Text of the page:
How to Achieve Bright and Vibrant Direct-to-Garment (DTG) Prints on Dark Colored Shirts: Tips & Tricks from DTG Experts
One of the most common challenges for direct to garment (DTG) printers is achieving a bright, brilliant print on dark or black garments. By nature, the CMYK water-based DTG inks are translucent. When printed on a dark background they lack any vibrancy and provide a very washout look. There are several keys to making DTG color look bright.
Apply Pretreat Correctly and Consistently
When printing DTG on dark colored shirts, you must pretreat each garment. A common question is, what counts as a “dark” shirt? An easy rule to follow is, if you are using white ink you must pre-treat. You can also pre-treat white shirts but it is not necessary. If you do pretreat a white shirt, it just boosts the color and helps improve wash fastness.
If the shirt looks dull or faded when printed, or starts fading after only a couple of washes, chances are that the problem is rooted in the pretreat process. Pretreatment solution must be applied evenly and consistently, and must be completely dry before the DTG ink is printed over it. Too little pretreatment will make the image look dull, hazy, or faded. Too much pretreatment will make the fabric stiff and can actually prevent the ink from ever adhering to the fabric at all, instead only resting on the surface of the pretreat solution saturating the shirt. This would cause the image to wash out completely.
Avoid applying too little, too much, or uneven application by using a pretreat sprayer. You can measure the exact amount of solution that has been applied by weighing the garment and keeping a record of the amount that works best for you. Thirty (30) grams of solution per shirt is a good benchmark.
Keep Your DTG Printer in the Proper Environment by Monitoring Humidity and Temperature
DTG ink is water-based, so humidity and temperature affects its printing ability. With humidity too low, the DTG ink has trouble passing through the print heads correctly. The ideal humidity for a DTG printing environment is 40 up to 70%. If your DTG machines senses it is in an environment that has a humidity level outside the range, it will increase its automated cleaning cycles to protect itself. While this might help in the short term, it increases your operating and maintenance costs.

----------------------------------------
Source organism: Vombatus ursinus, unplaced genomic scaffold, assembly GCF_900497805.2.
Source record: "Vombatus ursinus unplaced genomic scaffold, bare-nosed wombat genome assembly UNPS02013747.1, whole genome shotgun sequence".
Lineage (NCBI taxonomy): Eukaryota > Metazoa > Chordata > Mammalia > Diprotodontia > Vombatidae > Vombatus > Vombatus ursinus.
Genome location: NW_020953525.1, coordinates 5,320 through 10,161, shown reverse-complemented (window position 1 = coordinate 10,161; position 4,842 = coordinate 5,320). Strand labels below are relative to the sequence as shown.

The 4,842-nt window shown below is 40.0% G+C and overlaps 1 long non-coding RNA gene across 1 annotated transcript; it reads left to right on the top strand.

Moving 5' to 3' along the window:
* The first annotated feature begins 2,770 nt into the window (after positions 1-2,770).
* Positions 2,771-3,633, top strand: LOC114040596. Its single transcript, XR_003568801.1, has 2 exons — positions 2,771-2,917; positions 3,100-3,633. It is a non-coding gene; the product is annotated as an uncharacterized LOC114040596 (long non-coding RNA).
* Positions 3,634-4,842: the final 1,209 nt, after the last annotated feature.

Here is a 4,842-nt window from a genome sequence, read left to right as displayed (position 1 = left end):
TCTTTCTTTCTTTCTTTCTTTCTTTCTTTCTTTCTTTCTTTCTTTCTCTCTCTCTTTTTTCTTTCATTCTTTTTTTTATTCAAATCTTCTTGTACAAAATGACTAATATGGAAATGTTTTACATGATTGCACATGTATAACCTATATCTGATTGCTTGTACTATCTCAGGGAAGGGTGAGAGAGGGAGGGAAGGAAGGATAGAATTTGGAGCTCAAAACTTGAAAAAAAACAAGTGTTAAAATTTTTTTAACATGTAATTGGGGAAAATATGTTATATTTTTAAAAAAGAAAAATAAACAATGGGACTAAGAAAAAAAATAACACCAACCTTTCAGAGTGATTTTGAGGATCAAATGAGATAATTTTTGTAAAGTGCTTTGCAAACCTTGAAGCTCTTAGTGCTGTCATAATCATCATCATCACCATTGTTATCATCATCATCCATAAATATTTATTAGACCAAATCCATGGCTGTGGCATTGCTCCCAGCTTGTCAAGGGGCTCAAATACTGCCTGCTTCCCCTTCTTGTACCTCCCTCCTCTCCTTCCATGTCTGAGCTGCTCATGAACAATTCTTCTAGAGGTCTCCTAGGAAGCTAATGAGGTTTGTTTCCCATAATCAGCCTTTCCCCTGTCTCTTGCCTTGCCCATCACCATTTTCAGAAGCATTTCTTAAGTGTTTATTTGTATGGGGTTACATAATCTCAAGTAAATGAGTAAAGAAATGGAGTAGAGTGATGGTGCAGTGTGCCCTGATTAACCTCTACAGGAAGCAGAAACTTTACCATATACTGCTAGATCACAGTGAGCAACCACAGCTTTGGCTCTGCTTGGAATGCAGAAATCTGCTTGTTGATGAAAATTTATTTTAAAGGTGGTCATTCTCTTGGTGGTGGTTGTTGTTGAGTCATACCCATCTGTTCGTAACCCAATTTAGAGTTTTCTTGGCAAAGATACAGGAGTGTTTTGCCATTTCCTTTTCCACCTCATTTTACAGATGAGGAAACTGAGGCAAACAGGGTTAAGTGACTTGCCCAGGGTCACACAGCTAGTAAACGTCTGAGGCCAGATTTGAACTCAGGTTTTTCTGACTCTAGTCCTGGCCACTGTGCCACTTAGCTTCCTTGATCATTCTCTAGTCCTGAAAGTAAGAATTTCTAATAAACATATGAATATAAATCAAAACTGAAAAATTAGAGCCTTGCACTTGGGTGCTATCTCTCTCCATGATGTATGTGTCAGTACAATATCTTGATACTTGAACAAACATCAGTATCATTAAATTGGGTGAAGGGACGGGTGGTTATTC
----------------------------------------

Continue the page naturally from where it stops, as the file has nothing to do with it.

Temperature also affects the behavior and fluid dynamics of the ink. Inks that are too cold will be very slow going through the machine. If it’s too hot, the ink can start to dry in the print head, building up and blocking ink from passing through. A comfortable room temperature (72 degrees F) is generally the ideal temperature.
Select the Right T-shirts and Garments for DTG Printing
It’s important to select a good quality t-shirt, hoodie or other garment to print on. Tightly woven, smooth 100% ring spun cotton is the best substrate choice for DTG printing. Cheaper, low quality shirts use thicker yarn and cheaper dyes that tend to bleed or migrate into the printed area when cured. This is one of the common causes for dull, muted prints.
You will have to do some trial and error to find the shirts or brands that work best for you. Ask others in the industry what brands and styles they prefer and which they steer clear of. Any time you switch to a different brand or type of shirt, it’s important to run tests to lock in the ideal pretreat settings for that particular garment.
Curing and Drying Your Finished DTG Print Properly
Does your image look great when you first print the shirt, but dulls as it dries? If you’re using a heat press to cure the print, the pressure might be the problem. It can mash down the ink into the woven fabric of your tee shirt instead of allowing it to stay and adhere to the surface. To combat this, adjust your heat press technique or change your method of curing your prints altogether with a conveyor DTG dryer or Digi-Dry Box.
If using a heat press, briefly hover the heat element over the image to produce a quick surface cure, but avoid pressing down and smooshing the ink into/below the surface of the fabric. If you have the space and resources, we recommend using a heat press just to press down the fibers in the fabric before printing, and then using a conveyor-style dryer to cure the printed image itself. Learn more about how different curing methods affect the quality of your DTG print here.
The ability to produce bright, high quality prints on dark garments will make you highly competitive in the DTG industry. Though it will still require some trial and error in your own shop using your own equipment, implementing these tips will put you ahead of the crowd.
Did our thoughts on this topic help you improve your game? Did it open the door to a new way of printing? Share your feedback and your experiences with us: we would love to hear all about it, and maybe learn a thing or two ourselves.